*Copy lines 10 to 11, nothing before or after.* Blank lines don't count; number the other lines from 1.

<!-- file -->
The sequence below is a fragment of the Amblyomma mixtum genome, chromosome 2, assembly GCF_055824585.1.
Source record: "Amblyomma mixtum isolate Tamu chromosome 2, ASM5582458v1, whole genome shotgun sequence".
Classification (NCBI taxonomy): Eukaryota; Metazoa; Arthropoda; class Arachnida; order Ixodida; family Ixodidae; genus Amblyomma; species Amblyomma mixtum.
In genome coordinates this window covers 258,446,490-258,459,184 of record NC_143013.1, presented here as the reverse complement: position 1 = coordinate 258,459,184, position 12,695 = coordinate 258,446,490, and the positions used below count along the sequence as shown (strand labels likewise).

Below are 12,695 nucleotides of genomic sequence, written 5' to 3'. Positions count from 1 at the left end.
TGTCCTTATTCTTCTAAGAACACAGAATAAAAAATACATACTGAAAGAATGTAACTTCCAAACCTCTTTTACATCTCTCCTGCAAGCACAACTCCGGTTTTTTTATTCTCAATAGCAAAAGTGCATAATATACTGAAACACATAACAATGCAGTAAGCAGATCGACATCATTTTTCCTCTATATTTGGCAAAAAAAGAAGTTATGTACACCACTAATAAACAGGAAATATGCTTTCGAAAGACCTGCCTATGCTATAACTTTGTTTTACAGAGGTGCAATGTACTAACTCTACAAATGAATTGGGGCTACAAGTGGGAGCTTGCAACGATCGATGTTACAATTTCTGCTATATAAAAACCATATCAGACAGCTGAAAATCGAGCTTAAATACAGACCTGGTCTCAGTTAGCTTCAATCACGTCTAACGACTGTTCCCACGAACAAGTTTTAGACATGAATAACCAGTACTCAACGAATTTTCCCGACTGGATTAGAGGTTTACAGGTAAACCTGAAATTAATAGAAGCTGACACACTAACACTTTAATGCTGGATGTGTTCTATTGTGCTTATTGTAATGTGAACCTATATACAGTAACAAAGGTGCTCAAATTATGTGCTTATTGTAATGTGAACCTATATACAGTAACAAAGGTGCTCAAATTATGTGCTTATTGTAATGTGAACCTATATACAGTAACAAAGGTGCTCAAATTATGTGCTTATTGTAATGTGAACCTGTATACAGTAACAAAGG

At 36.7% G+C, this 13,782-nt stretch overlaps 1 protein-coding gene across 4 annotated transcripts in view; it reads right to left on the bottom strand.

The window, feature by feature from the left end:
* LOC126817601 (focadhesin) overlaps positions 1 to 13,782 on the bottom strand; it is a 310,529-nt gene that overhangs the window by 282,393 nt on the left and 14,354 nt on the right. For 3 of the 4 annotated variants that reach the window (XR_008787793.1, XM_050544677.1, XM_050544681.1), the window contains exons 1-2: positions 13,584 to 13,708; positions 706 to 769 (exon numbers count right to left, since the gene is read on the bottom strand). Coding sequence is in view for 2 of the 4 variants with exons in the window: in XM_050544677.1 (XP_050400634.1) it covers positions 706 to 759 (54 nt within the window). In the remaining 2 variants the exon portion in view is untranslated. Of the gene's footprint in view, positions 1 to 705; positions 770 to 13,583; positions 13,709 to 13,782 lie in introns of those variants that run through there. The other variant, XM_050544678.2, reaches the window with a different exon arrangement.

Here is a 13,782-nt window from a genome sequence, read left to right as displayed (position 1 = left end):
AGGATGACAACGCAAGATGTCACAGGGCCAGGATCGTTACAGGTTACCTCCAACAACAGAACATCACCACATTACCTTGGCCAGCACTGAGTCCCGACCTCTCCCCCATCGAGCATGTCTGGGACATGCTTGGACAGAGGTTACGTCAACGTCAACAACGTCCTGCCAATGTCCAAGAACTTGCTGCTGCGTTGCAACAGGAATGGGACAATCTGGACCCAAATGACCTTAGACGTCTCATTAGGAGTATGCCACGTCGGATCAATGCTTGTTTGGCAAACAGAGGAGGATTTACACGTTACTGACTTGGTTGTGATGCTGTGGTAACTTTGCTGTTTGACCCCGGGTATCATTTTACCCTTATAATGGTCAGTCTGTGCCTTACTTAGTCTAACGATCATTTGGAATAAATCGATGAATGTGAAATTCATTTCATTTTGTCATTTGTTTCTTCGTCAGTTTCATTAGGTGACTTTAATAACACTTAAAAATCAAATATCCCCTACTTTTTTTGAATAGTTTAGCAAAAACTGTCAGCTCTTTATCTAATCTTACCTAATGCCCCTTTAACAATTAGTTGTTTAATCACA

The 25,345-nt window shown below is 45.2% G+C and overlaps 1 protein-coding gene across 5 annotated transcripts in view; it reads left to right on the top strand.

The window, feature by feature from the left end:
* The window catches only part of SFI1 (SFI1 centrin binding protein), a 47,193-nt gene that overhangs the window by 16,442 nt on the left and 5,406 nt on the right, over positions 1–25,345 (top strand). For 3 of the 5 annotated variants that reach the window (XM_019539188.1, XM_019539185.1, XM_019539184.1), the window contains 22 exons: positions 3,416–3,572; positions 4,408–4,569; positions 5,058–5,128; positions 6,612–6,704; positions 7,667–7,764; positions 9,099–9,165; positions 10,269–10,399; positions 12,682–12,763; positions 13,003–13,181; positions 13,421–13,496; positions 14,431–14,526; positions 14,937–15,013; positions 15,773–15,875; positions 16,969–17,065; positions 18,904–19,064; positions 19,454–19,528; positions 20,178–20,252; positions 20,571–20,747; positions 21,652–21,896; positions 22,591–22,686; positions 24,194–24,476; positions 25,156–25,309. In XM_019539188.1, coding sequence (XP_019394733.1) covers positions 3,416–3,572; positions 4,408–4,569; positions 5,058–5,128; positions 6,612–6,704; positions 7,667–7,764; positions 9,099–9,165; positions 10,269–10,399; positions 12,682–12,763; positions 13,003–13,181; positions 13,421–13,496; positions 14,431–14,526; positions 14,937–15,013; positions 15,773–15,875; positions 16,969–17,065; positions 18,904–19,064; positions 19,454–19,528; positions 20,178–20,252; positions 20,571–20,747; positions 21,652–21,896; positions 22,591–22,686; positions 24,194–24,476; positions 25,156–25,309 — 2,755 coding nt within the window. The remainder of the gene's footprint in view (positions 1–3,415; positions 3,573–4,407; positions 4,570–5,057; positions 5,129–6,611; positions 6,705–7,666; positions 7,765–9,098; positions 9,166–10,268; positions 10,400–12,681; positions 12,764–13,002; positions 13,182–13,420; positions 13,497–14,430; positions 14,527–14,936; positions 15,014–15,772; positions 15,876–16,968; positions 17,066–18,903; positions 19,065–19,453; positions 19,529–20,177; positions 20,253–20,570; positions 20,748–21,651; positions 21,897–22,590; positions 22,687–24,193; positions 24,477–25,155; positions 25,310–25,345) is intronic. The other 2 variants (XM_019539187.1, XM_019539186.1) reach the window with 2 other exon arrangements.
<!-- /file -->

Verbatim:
Here is a 13,782-nt window from a genome sequence, read left to right as displayed (position 1 = left end):
AGGATGACAACGCAAGATGTCACAGGGCCAGGATCGTTACAGGTTACCTCCAACAACAGAACATCACCACATTACCTTGGCCAGCACTGAGTCCCGACCTCTCCCCCATCGAGCATGTCTGGGACATGCTTGGACAGAGGTTACGTCAACGTCAACAACGTCCTGCCAATGTCCAAGAACTTGCTGCTGCGTTGCAACAGGAATGGGACAATCTGGACCCAAATGACCTTAGACGTCTCATTAGGAGTATGCCACGTCGGATCAATGCTTGTTTGGCAAACAGAGGAGGATTTACACGTTACTGACTTGGTTGTGATGCTGTGGTAACTTTGCTGTTTGACCCCGGGTATCATTTTACCCTTATAATGGTCAGTCTGTGCCTTACTTAGTCTAACGATCATTTGGAATAAATCGATGAATGTGAAATTCATTTCATTTTGTCATTTGTTTCTTCGTCAGTTTCATTAGGTGACTTTAATAACACTTAAAAATCAAATATCCCCTACTTTTTTTGAATAGTTTAGCAAAAACTGTCAGCTCTTTATCTAATCTTACCTAATGCCCCTTTAACAATTAGTTGTTTAATCACA